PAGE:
Case law: Requirement for residential landlords to consult before charging tenants for major work does not apply to charges 'on account'
Residential landlords could add more than £250 to tenants' service charges for proposed major works, provided the payment is on account of costs for future works and is reasonable, without following the statutory consultation process, a recent ruling makes clear.
This update was published in Legal Alert - October 2016
Legal Alert is a monthly checklist from Atom Content Marketing highlighting new and pending laws, regulations, codes of practice and rulings that could have an impact on your business.
Residential landlords proposing to carry out major works (which include repair, maintenance and improvement) which would require each tenant to contribute more than £250 in their service charge to pay for those works, must first follow a statutory consultation process.
A landlord attempted to follow the consultation process, but failed to do so properly. The tenants argued that the landlord could not therefore ask for more than £250 in their service charges for the works.
The Upper Tribunal ruled that the requirement to consult only applied in relation to works already incurred by the landlord. It did not apply to service charges requested on account of future works. The only restriction when asking for such charges was that the payment had to be reasonable.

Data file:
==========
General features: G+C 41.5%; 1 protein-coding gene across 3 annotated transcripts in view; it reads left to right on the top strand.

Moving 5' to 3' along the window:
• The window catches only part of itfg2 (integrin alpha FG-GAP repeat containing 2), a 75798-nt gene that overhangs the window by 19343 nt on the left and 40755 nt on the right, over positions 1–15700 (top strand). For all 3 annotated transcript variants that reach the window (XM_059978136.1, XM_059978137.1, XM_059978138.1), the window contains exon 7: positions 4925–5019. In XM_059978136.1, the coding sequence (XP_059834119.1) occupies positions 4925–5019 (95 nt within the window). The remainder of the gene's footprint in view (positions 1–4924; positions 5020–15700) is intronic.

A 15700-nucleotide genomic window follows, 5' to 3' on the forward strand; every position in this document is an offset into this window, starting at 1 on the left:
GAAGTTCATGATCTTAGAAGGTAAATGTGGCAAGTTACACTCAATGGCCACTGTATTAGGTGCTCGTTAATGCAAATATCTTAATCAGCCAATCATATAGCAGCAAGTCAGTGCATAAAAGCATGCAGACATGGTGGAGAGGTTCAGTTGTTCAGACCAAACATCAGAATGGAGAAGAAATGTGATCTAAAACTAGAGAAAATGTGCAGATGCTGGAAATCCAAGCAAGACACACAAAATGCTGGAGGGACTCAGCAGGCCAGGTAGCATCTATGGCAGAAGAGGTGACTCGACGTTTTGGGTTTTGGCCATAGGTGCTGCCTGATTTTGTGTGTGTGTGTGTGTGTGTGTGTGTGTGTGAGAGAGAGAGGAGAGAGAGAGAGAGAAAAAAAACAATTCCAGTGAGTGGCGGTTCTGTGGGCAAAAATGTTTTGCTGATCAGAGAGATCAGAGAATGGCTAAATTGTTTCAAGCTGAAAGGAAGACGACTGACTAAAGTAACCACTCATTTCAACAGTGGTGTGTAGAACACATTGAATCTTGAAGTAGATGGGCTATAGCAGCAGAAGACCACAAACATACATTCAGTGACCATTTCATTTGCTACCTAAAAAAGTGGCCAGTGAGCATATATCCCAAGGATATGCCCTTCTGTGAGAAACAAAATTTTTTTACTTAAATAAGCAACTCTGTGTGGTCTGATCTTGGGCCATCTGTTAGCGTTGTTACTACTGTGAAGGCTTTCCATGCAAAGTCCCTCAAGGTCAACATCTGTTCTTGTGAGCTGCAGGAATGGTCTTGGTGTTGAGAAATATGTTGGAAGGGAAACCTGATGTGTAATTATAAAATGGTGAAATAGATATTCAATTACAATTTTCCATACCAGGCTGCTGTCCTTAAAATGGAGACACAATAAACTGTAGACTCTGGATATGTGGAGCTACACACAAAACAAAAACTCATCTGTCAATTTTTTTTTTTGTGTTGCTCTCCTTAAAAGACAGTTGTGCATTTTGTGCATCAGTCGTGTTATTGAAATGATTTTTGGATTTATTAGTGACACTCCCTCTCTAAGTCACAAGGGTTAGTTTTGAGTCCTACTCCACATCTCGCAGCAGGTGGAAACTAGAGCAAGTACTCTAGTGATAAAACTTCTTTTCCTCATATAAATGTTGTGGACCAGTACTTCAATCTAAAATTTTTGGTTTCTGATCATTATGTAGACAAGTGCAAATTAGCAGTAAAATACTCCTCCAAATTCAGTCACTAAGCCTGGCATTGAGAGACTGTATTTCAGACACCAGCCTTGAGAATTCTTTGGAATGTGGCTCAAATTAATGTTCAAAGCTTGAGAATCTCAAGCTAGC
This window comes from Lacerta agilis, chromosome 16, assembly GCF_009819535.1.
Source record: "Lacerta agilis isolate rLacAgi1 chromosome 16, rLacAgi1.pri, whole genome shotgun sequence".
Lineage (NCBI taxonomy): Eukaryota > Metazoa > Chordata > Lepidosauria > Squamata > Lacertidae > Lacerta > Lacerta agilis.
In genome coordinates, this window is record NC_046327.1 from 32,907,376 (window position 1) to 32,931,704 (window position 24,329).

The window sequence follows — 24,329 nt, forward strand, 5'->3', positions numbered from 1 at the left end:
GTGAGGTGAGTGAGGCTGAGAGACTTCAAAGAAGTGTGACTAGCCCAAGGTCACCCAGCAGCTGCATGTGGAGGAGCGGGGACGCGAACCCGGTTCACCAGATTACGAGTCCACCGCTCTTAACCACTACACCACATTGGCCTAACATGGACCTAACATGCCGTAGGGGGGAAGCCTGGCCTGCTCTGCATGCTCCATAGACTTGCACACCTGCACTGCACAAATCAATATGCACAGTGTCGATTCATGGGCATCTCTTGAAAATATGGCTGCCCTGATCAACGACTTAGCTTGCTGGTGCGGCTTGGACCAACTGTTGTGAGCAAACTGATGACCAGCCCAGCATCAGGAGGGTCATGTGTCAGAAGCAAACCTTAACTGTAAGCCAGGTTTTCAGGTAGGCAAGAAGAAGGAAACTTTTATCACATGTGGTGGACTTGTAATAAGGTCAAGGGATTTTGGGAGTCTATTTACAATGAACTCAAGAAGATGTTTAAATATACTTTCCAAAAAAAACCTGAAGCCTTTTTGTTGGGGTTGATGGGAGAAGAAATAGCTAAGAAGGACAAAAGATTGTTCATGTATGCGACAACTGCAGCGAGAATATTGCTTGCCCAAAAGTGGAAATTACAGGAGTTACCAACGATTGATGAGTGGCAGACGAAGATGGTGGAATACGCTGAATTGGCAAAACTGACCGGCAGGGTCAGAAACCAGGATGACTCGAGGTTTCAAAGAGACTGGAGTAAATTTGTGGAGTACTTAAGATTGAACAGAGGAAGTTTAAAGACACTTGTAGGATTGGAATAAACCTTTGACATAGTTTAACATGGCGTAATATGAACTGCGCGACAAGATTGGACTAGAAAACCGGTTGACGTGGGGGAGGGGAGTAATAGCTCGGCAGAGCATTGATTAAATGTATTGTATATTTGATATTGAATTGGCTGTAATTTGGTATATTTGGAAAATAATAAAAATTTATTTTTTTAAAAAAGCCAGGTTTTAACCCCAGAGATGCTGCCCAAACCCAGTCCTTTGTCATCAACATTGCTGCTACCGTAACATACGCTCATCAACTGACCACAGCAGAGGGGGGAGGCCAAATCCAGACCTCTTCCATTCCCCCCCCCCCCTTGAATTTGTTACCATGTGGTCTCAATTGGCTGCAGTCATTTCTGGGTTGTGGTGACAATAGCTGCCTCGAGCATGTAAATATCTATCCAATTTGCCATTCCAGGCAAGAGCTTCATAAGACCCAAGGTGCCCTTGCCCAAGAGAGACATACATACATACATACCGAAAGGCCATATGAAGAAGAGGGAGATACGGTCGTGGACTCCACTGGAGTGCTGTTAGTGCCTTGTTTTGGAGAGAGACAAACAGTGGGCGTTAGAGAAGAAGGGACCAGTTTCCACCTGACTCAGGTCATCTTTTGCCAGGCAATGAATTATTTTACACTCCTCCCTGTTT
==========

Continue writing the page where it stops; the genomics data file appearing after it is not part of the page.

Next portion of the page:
The landlord could therefore collect a sum in excess of £250 from the tenants in their service charges as a payment on account for future works.
- Residential landlords may be able to add more than £250 to tenants' service charges for proposed major works, provided the payment is on account of costs for future works and is reasonable, without following the statutory consultation process required if the charge is for costs already incurred, a ruling makes clear
Case ref: 23 Dollis Avenue (1998) v Vejdani  UKUT 365 (16 August 2016)
Disclaimer: This article from Atom Content Marketing is for general guidance only, for businesses in the United Kingdom governed by the laws of England. Atom Content Marketing, expert contributors and ICAEW (as distributor) disclaim all liability for any errors or omissions.